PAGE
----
This is why God and Jesus both occasionally changed their servants' names (e.g., Abram to Abraham; Jacob to Israel; Simon to Kephas; the sons of Zebedee to Boanerges). Apparently, God felt that their parents, in naming them, had not shown sufficient imagination, or had been unaware of their significance. So He remedied it by giving them more suitable monikers.

In any case, a person's name came to represent everything about the person—his character, his personality, his station and authority—in short, his very identity.

We still have remnants of it in our culture. If a man were to say, "My good name was soiled by gossip!" He is not saying that the syllables by which people address him have been somehow corrupted. He is speaking of his reputation—which is a reflection of his character and station in life. If a person can skillfully forge your name on certain negotiable documents, that person can access all of your assets.

As Brody pointed out, if one is given authorization to act in the name of another (e.g., in the name of a king), that means that his ability to legitimately wield that name practically confers upon him the very identy of that person. If one speaks in the name of a king, it is as if the king himself stands in that man's shoes speaking.

We have the concept of "power of attorney." A person with power of attorney for another person can speak and act in that persons "name," and can bind that person (whose name it is) to any course of action to which his agent commits him.

These concepts lie behind all the references to Christians acting, speaking or praying "in Jesus' name." Likewise, believing in "the name of the Yahweh," or "in Jesus' name" is simply the synonymous with believing in the Yahweh or in Jesus. The name stands for the person of Yahweh or Jesus Himself.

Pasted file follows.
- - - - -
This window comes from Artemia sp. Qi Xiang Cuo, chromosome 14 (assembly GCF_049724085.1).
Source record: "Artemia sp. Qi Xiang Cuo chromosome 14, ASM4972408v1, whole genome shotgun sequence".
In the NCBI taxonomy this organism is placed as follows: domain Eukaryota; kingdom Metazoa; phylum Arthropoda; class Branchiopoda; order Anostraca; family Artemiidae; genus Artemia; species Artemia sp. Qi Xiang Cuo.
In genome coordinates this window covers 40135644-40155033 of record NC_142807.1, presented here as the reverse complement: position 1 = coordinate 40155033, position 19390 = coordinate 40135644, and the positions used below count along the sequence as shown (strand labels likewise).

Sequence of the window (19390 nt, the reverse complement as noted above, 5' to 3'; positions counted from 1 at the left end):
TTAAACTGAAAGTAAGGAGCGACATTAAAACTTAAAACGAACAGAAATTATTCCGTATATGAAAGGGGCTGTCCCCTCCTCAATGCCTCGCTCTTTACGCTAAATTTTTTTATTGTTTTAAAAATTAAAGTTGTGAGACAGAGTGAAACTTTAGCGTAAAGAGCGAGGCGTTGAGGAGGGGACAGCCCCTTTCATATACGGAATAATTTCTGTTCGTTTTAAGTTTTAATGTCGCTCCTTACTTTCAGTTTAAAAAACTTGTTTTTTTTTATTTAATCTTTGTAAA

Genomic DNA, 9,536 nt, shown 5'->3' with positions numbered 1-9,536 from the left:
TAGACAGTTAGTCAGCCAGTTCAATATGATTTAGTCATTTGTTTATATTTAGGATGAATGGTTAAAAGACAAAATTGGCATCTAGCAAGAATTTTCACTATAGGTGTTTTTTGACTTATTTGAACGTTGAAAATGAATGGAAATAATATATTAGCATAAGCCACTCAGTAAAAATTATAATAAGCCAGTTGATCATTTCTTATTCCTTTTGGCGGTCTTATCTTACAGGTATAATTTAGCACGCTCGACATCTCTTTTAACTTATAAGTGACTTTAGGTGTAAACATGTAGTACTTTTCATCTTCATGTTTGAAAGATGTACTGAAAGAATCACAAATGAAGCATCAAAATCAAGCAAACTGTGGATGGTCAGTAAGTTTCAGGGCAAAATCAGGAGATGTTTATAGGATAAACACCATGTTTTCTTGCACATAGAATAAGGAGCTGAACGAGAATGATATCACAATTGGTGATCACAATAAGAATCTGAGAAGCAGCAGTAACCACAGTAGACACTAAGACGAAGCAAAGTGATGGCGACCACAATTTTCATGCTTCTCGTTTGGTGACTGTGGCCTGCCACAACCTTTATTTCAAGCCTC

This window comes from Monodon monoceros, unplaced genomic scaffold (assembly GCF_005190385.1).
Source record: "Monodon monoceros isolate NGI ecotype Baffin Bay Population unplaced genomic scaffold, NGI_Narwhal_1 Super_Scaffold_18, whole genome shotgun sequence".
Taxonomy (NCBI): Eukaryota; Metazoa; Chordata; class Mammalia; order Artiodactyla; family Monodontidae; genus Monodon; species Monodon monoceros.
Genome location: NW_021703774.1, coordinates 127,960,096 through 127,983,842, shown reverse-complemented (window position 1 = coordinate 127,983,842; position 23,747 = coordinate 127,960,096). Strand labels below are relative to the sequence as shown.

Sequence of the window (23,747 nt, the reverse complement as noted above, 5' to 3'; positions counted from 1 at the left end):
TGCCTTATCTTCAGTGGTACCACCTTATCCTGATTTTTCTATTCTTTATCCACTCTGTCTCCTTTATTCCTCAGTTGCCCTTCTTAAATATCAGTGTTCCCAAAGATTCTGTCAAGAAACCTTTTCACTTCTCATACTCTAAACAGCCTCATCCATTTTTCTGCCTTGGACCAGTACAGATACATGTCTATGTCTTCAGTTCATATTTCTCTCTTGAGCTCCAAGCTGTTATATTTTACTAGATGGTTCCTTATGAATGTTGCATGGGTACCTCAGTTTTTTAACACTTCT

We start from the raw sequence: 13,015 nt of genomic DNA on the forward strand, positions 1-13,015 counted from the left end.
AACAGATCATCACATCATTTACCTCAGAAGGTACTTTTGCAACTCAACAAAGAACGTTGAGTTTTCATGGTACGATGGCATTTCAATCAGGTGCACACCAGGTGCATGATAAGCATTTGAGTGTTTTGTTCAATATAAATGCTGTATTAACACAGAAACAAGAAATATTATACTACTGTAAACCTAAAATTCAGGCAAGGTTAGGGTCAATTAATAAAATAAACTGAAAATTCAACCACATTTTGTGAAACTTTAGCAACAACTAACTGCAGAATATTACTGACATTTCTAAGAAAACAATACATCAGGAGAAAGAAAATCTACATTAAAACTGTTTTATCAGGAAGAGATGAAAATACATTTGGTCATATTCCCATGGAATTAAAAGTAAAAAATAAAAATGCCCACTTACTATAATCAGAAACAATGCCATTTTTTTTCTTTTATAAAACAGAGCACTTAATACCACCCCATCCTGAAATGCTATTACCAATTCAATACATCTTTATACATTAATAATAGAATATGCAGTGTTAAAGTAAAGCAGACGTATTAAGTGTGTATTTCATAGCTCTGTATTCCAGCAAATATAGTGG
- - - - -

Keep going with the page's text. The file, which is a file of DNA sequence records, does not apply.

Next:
There are those today who make a great fuss over calling Jesus by the correct (Aramaic) form of the name by which His Aramaic-speaking friends addressed Him, which would have been something like "Yeshua." They think that any other pronunciation (like Yesu or Jesus) is a dishonor to His all-important name. But they are thinking of names in the modern sense that we normally use the idea.

My name is the sum total of correct syllables that were written on my birth certificate. Certainly, they think, if there is "no other name by which we must be saved," and if we are to "call on the name of the Lord" to be saved, then it is all-important that we pronounce the name correctly—otherwise, we are calling on the wrong name!

This misses the point of the scriptures' injunctions to believe in, or to honor, or to call on, the "name of the Lord." It is an example of a wooden literalism that is characteristic of shallow western thinking. This silly attitude was unknown among those who wrote the New Testament. They had no qualms about translating Yahweh as Kurios, and transliterated Yeshua as "Iesus." They did not get hung-up on the goofy things that some modern Christians think are important.
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Steve